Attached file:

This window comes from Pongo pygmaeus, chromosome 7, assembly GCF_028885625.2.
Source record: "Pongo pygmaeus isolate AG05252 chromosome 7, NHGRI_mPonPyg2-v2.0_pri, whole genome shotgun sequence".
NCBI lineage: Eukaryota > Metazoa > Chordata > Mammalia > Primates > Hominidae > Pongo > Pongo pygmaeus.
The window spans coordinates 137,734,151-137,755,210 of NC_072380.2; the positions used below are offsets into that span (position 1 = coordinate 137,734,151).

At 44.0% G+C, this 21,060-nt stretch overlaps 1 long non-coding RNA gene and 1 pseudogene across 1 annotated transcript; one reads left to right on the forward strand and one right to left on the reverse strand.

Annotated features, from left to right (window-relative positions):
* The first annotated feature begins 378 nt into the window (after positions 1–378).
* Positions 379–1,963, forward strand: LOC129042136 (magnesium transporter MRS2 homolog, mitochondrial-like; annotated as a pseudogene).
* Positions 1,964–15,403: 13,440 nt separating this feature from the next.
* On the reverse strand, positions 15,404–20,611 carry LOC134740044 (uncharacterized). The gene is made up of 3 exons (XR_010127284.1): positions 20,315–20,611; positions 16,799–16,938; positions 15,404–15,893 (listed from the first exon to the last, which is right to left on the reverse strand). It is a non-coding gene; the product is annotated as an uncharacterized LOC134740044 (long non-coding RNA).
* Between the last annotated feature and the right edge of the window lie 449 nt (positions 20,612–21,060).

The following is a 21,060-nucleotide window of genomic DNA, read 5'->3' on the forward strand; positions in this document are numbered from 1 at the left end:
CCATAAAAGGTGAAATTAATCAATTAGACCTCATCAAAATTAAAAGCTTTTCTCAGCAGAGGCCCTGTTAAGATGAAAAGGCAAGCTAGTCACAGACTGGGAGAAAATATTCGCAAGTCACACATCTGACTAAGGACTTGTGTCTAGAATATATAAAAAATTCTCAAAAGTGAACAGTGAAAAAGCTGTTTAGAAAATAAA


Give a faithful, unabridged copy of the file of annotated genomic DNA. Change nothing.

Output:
This window comes from Pongo pygmaeus, chromosome 7, assembly GCF_028885625.2.
Source record: "Pongo pygmaeus isolate AG05252 chromosome 7, NHGRI_mPonPyg2-v2.0_pri, whole genome shotgun sequence".
NCBI lineage: Eukaryota > Metazoa > Chordata > Mammalia > Primates > Hominidae > Pongo > Pongo pygmaeus.
The window spans coordinates 137,734,151-137,755,210 of NC_072380.2; the positions used below are offsets into that span (position 1 = coordinate 137,734,151).

At 44.0% G+C, this 21,060-nt stretch overlaps 1 long non-coding RNA gene and 1 pseudogene across 1 annotated transcript; one reads left to right on the forward strand and one right to left on the reverse strand.

Annotated features, from left to right (window-relative positions):
* The first annotated feature begins 378 nt into the window (after positions 1–378).
* Positions 379–1,963, forward strand: LOC129042136 (magnesium transporter MRS2 homolog, mitochondrial-like; annotated as a pseudogene).
* Positions 1,964–15,403: 13,440 nt separating this feature from the next.
* On the reverse strand, positions 15,404–20,611 carry LOC134740044 (uncharacterized). The gene is made up of 3 exons (XR_010127284.1): positions 20,315–20,611; positions 16,799–16,938; positions 15,404–15,893 (listed from the first exon to the last, which is right to left on the reverse strand). It is a non-coding gene; the product is annotated as an uncharacterized LOC134740044 (long non-coding RNA).
* Between the last annotated feature and the right edge of the window lie 449 nt (positions 20,612–21,060).

The following is a 21,060-nucleotide window of genomic DNA, read 5'->3' on the forward strand; positions in this document are numbered from 1 at the left end:
CCATAAAAGGTGAAATTAATCAATTAGACCTCATCAAAATTAAAAGCTTTTCTCAGCAGAGGCCCTGTTAAGATGAAAAGGCAAGCTAGTCACAGACTGGGAGAAAATATTCGCAAGTCACACATCTGACTAAGGACTTGTGTCTAGAATATATAAAAAATTCTCAAAAGTGAACAGTGAAAAAGCTGTTTAGAAAATAAA